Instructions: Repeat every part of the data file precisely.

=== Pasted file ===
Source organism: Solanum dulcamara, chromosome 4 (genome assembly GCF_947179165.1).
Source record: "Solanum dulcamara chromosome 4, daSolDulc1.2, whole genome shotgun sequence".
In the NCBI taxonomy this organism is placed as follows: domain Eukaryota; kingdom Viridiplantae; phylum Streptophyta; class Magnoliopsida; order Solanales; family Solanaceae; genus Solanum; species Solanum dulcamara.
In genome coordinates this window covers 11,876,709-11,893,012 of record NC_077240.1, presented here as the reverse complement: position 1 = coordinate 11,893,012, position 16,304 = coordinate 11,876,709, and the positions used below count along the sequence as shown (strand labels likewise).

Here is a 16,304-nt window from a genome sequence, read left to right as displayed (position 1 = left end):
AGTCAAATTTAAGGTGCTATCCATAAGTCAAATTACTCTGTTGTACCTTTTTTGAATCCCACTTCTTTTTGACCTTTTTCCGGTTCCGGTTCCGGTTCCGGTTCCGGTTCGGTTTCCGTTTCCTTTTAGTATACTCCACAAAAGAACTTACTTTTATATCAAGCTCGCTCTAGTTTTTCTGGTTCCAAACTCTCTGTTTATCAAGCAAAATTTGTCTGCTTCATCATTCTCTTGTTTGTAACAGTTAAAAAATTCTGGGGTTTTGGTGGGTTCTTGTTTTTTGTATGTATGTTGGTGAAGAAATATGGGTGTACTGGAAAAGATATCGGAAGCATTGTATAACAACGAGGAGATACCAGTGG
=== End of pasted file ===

Source organism: Solanum dulcamara, chromosome 4 (genome assembly GCF_947179165.1).
Source record: "Solanum dulcamara chromosome 4, daSolDulc1.2, whole genome shotgun sequence".
In the NCBI taxonomy this organism is placed as follows: domain Eukaryota; kingdom Viridiplantae; phylum Streptophyta; class Magnoliopsida; order Solanales; family Solanaceae; genus Solanum; species Solanum dulcamara.
In genome coordinates this window covers 11,876,709-11,893,012 of record NC_077240.1, presented here as the reverse complement: position 1 = coordinate 11,893,012, position 16,304 = coordinate 11,876,709, and the positions used below count along the sequence as shown (strand labels likewise).

Here is a 16,304-nt window from a genome sequence, read left to right as displayed (position 1 = left end):
AGTCAAATTTAAGGTGCTATCCATAAGTCAAATTACTCTGTTGTACCTTTTTTGAATCCCACTTCTTTTTGACCTTTTTCCGGTTCCGGTTCCGGTTCCGGTTCCGGTTCGGTTTCCGTTTCCTTTTAGTATACTCCACAAAAGAACTTACTTTTATATCAAGCTCGCTCTAGTTTTTCTGGTTCCAAACTCTCTGTTTATCAAGCAAAATTTGTCTGCTTCATCATTCTCTTGTTTGTAACAGTTAAAAAATTCTGGGGTTTTGGTGGGTTCTTGTTTTTTGTATGTATGTTGGTGAAGAAATATGGGTGTACTGGAAAAGATATCGGAAGCATTGTATAACAACGAGGAGATACCAGTGG